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In 2009, photographer Jimmy Nelson set out on a journey to document the ‘world’s last indigenous cultures’. He took a series of photographs featuring 31 of the world’s most ancient tribes. The project, entitled Before They Pass Away, culminated with an elegant hardcover book (available in three versions) featuring stories of his encounters and nearly 500 photos. Here are some of the most spectacular pictures, with some background information on the tribes:

Chukchi – Russian Arctic Region


The Chukchi people are an indigenous people inhabiting the Chukchi Peninsula, in Far East Siberia. They speak their own, Chukchi language – there are some 5,000 speakers today. In the UNESCO Red Book, the language is on the list of endangered languages. The Chukchi are traditionally divided into the Maritime Chukchi, who had settled homes on the coast and lived primarily from sea mammal hunting, and the Reindeer Chukchi, who nomadised in the inland tundra region with their herds of reindeer.

In Chukchi religion, every object, regardless of whether animate or inanimate, is assigned a spirit. This spirit can be either harmful or beneficial. Chukchi religion was banned by the Soviet regime in the 1920s. After the collapse of the Soviet Union, the state-run farms were reorganized and nominally privatized. This process was ultimately destructive to the village-based economy in Chukotka, and the region has still not fully recovered.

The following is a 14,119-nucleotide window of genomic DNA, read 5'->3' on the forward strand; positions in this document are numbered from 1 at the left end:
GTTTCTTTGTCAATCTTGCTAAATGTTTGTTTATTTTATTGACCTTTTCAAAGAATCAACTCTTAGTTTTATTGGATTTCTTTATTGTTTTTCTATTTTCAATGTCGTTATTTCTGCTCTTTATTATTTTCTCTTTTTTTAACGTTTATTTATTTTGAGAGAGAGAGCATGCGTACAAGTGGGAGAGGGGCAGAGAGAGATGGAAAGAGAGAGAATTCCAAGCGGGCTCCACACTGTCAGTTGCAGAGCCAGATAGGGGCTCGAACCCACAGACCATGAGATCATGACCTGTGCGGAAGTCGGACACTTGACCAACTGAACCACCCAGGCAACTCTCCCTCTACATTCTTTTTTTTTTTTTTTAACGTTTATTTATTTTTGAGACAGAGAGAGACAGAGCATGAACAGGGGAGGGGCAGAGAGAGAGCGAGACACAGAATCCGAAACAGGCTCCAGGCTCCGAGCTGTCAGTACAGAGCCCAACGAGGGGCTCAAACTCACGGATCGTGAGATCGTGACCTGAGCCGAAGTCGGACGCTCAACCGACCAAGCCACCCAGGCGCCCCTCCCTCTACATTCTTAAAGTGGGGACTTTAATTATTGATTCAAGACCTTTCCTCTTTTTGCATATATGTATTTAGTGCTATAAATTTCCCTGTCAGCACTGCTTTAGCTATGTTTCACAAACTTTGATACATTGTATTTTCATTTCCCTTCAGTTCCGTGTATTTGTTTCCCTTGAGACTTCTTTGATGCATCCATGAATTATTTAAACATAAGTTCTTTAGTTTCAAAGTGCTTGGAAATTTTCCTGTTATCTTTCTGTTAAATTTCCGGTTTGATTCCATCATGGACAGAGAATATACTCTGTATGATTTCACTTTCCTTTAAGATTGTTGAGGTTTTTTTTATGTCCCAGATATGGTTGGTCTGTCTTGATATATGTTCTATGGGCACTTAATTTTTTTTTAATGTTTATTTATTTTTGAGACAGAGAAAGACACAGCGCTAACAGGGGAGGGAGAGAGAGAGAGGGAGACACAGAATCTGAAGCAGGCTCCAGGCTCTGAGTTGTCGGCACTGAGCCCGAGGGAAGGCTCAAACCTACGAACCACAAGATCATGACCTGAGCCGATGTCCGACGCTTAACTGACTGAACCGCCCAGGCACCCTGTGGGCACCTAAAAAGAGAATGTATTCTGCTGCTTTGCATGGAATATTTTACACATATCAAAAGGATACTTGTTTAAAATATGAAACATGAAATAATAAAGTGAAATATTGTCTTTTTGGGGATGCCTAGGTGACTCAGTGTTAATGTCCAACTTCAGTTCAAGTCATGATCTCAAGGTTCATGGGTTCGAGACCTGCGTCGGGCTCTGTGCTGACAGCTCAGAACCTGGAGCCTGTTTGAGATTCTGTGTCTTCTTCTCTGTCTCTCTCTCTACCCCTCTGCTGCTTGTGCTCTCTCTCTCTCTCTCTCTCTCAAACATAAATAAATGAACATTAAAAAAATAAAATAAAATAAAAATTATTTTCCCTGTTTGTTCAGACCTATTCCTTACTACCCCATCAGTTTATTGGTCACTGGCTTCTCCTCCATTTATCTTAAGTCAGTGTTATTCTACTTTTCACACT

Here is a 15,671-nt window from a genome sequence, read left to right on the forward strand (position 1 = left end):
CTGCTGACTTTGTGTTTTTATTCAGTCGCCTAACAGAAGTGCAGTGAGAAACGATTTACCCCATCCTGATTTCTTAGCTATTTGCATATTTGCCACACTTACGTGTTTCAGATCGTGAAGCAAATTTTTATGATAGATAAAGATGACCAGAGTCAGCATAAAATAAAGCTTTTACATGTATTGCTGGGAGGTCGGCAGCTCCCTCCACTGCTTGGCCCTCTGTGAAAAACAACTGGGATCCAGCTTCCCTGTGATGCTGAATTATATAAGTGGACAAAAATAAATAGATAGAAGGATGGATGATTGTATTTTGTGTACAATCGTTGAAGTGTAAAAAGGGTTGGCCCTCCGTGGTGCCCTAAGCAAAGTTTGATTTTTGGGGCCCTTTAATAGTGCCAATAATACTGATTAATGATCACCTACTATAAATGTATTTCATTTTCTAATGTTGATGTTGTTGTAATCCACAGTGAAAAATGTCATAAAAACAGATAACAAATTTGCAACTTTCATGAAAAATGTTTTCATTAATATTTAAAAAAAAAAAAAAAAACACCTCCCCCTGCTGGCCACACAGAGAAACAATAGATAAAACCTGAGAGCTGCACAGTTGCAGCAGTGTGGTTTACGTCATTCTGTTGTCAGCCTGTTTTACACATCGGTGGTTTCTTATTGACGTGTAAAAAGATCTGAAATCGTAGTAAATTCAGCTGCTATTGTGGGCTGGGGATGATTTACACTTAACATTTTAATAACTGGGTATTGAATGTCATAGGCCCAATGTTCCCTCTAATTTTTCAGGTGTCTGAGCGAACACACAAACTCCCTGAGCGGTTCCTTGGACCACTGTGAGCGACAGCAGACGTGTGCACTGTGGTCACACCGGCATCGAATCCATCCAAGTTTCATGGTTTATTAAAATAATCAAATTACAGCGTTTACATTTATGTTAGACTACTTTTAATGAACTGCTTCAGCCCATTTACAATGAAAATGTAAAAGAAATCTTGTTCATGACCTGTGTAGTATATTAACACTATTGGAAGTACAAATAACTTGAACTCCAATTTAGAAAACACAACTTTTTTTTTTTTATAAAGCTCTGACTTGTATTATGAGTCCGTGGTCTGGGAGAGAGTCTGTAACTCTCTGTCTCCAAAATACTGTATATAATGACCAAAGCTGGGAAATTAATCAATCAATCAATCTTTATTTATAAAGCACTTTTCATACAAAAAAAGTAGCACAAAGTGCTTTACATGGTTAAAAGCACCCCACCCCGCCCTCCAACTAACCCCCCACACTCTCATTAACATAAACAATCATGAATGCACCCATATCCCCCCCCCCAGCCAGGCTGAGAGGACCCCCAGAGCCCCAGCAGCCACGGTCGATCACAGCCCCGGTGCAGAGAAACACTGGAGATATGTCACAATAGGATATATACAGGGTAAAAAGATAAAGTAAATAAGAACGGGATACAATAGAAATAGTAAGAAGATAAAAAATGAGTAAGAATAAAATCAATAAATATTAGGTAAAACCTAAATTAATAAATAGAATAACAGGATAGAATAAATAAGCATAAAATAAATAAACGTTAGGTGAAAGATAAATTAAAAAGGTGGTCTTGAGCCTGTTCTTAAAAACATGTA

Huli – Papua New Guinea

There are about 150,000 Huli people in the world, inhabiting the Southern Highlands of Papua New Guinea. They speak primarily Huli and Tok Pisin, an official language in the country.

The Huli have an inclusive kinship system. For instance, people who in European cultures are considered half-brothers, half-sisters, and cousins, may all be reckoned as brothers and sisters by the Huli. Also, individuals that other cultures might label their ‘aunts’ and ‘uncles’, are seen by the Huli as their ‘mothers’ and ‘fathers’.

Goroka – Papua New Guinea

“The indigenous population of the world’s second largest island is one of the most heterogeneous in the world. The harsh terrain and historic inter-tribal warfare has lead to village isolation and the proliferation of distinct languages. A number of different groups are scattered across the highland plateau.”, Nelson writes.

Kazakhs – Northern Parts of Central Asia

The Kazakhs are a Turkic people of Eastern Europe and the northern parts of Central Asia (largely Kazakhstan, but also found in parts of Uzbekistan, China, Russia and Mongolia). Kazakh identity is of medieval origin. The Kazakh language is a member of the Turkic language family, and their religion changed significantly throughout the centuries.

Ancestors of modern Kazakhs believed in Shamanism and Tengrism, then Zoroastrianism, Buddhism and Christianity including Church of the East. Islam was firstly introduced to ancestors of modern Kazakhs during the 8th century when the Arab missionaries entered Central Asia. There are currently over 13 million Kazakhs in the world, though only a minority still lives like they did centuries ago.

Rabari – India